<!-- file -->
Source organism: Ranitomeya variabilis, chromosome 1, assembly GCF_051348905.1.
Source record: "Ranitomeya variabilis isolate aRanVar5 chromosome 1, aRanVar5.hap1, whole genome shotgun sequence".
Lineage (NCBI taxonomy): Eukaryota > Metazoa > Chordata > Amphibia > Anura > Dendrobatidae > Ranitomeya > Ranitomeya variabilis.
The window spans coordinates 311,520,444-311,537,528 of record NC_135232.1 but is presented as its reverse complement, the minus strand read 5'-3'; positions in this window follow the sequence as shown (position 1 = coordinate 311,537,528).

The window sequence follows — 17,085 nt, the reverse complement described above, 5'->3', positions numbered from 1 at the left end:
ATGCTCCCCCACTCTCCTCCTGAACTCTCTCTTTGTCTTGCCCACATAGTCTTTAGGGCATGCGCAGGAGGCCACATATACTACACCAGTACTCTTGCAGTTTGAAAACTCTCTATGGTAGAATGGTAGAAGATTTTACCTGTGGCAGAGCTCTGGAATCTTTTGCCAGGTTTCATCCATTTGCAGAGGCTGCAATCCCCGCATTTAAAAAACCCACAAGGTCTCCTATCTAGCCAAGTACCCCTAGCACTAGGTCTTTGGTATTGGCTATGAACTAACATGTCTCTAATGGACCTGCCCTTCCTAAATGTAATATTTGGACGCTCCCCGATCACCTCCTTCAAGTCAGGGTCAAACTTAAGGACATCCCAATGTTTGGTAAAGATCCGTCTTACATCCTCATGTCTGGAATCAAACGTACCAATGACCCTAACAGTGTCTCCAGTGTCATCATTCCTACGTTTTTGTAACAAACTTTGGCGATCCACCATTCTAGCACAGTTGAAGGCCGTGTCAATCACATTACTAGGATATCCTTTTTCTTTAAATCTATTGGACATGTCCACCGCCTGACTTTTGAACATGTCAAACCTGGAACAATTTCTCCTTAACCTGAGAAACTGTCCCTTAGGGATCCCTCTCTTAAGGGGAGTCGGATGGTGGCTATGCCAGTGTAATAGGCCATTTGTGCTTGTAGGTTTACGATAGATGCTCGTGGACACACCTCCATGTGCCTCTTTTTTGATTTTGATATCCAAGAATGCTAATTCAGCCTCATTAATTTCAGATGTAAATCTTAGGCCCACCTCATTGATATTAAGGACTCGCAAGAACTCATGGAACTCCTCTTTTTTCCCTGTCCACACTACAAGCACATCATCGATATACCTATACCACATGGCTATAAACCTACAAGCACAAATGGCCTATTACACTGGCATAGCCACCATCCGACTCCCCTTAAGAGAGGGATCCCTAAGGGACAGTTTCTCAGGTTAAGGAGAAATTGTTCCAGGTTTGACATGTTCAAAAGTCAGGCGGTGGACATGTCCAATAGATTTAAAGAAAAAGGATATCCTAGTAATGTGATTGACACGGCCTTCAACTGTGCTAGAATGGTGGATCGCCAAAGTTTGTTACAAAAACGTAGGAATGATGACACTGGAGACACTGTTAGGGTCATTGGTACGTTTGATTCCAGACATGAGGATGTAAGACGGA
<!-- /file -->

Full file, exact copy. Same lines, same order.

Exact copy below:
Source organism: Ranitomeya variabilis, chromosome 1, assembly GCF_051348905.1.
Source record: "Ranitomeya variabilis isolate aRanVar5 chromosome 1, aRanVar5.hap1, whole genome shotgun sequence".
Lineage (NCBI taxonomy): Eukaryota > Metazoa > Chordata > Amphibia > Anura > Dendrobatidae > Ranitomeya > Ranitomeya variabilis.
The window spans coordinates 311,520,444-311,537,528 of record NC_135232.1 but is presented as its reverse complement, the minus strand read 5'-3'; positions in this window follow the sequence as shown (position 1 = coordinate 311,537,528).

The window sequence follows — 17,085 nt, the reverse complement described above, 5'->3', positions numbered from 1 at the left end:
ATGCTCCCCCACTCTCCTCCTGAACTCTCTCTTTGTCTTGCCCACATAGTCTTTAGGGCATGCGCAGGAGGCCACATATACTACACCAGTACTCTTGCAGTTTGAAAACTCTCTATGGTAGAATGGTAGAAGATTTTACCTGTGGCAGAGCTCTGGAATCTTTTGCCAGGTTTCATCCATTTGCAGAGGCTGCAATCCCCGCATTTAAAAAACCCACAAGGTCTCCTATCTAGCCAAGTACCCCTAGCACTAGGTCTTTGGTATTGGCTATGAACTAACATGTCTCTAATGGACCTGCCCTTCCTAAATGTAATATTTGGACGCTCCCCGATCACCTCCTTCAAGTCAGGGTCAAACTTAAGGACATCCCAATGTTTGGTAAAGATCCGTCTTACATCCTCATGTCTGGAATCAAACGTACCAATGACCCTAACAGTGTCTCCAGTGTCATCATTCCTACGTTTTTGTAACAAACTTTGGCGATCCACCATTCTAGCACAGTTGAAGGCCGTGTCAATCACATTACTAGGATATCCTTTTTCTTTAAATCTATTGGACATGTCCACCGCCTGACTTTTGAACATGTCAAACCTGGAACAATTTCTCCTTAACCTGAGAAACTGTCCCTTAGGGATCCCTCTCTTAAGGGGAGTCGGATGGTGGCTATGCCAGTGTAATAGGCCATTTGTGCTTGTAGGTTTACGATAGATGCTCGTGGACACACCTCCATGTGCCTCTTTTTTGATTTTGATATCCAAGAATGCTAATTCAGCCTCATTAATTTCAGATGTAAATCTTAGGCCCACCTCATTGATATTAAGGACTCGCAAGAACTCATGGAACTCCTCTTTTTTCCCTGTCCACACTACAAGCACATCATCGATATACCTATACCACATGGCTATAAACCTACAAGCACAAATGGCCTATTACACTGGCATAGCCACCATCCGACTCCCCTTAAGAGAGGGATCCCTAAGGGACAGTTTCTCAGGTTAAGGAGAAATTGTTCCAGGTTTGACATGTTCAAAAGTCAGGCGGTGGACATGTCCAATAGATTTAAAGAAAAAGGATATCCTAGTAATGTGATTGACACGGCCTTCAACTGTGCTAGAATGGTGGATCGCCAAAGTTTGTTACAAAAACGTAGGAATGATGACACTGGAGACACTGTTAGGGTCATTGGTACGTTTGATTCCAGACATGAGGATGTAAGACGGA